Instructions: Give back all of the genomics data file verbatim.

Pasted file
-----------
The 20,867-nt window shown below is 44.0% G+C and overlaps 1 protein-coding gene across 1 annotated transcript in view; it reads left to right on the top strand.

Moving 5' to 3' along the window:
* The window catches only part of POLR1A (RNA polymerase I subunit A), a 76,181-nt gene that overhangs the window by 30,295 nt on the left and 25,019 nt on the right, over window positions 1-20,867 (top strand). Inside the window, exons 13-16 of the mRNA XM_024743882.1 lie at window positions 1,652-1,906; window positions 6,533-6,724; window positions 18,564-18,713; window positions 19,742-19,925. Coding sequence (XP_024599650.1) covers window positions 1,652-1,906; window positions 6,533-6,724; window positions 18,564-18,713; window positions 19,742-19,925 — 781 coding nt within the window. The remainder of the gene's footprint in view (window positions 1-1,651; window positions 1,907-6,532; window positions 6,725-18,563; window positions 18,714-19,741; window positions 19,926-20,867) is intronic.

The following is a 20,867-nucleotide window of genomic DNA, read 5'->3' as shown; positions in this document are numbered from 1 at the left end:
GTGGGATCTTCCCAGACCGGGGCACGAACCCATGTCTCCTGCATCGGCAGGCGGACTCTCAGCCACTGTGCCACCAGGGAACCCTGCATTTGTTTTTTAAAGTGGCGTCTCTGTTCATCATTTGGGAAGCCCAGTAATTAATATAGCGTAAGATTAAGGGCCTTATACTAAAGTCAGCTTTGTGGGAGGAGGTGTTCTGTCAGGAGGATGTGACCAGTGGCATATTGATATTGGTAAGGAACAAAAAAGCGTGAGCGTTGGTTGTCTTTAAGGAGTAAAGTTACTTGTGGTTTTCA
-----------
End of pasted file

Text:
The 20,867-nt window shown below is 44.0% G+C and overlaps 1 protein-coding gene across 1 annotated transcript in view; it reads left to right on the top strand.

Moving 5' to 3' along the window:
* The window catches only part of POLR1A (RNA polymerase I subunit A), a 76,181-nt gene that overhangs the window by 30,295 nt on the left and 25,019 nt on the right, over window positions 1-20,867 (top strand). Inside the window, exons 13-16 of the mRNA XM_024743882.1 lie at window positions 1,652-1,906; window positions 6,533-6,724; window positions 18,564-18,713; window positions 19,742-19,925. Coding sequence (XP_024599650.1) covers window positions 1,652-1,906; window positions 6,533-6,724; window positions 18,564-18,713; window positions 19,742-19,925 — 781 coding nt within the window. The remainder of the gene's footprint in view (window positions 1-1,651; window positions 1,907-6,532; window positions 6,725-18,563; window positions 18,714-19,741; window positions 19,926-20,867) is intronic.

The following is a 20,867-nucleotide window of genomic DNA, read 5'->3' as shown; positions in this document are numbered from 1 at the left end:
GTGGGATCTTCCCAGACCGGGGCACGAACCCATGTCTCCTGCATCGGCAGGCGGACTCTCAGCCACTGTGCCACCAGGGAACCCTGCATTTGTTTTTTAAAGTGGCGTCTCTGTTCATCATTTGGGAAGCCCAGTAATTAATATAGCGTAAGATTAAGGGCCTTATACTAAAGTCAGCTTTGTGGGAGGAGGTGTTCTGTCAGGAGGATGTGACCAGTGGCATATTGATATTGGTAAGGAACAAAAAAGCGTGAGCGTTGGTTGTCTTTAAGGAGTAAAGTTACTTGTGGTTTTCA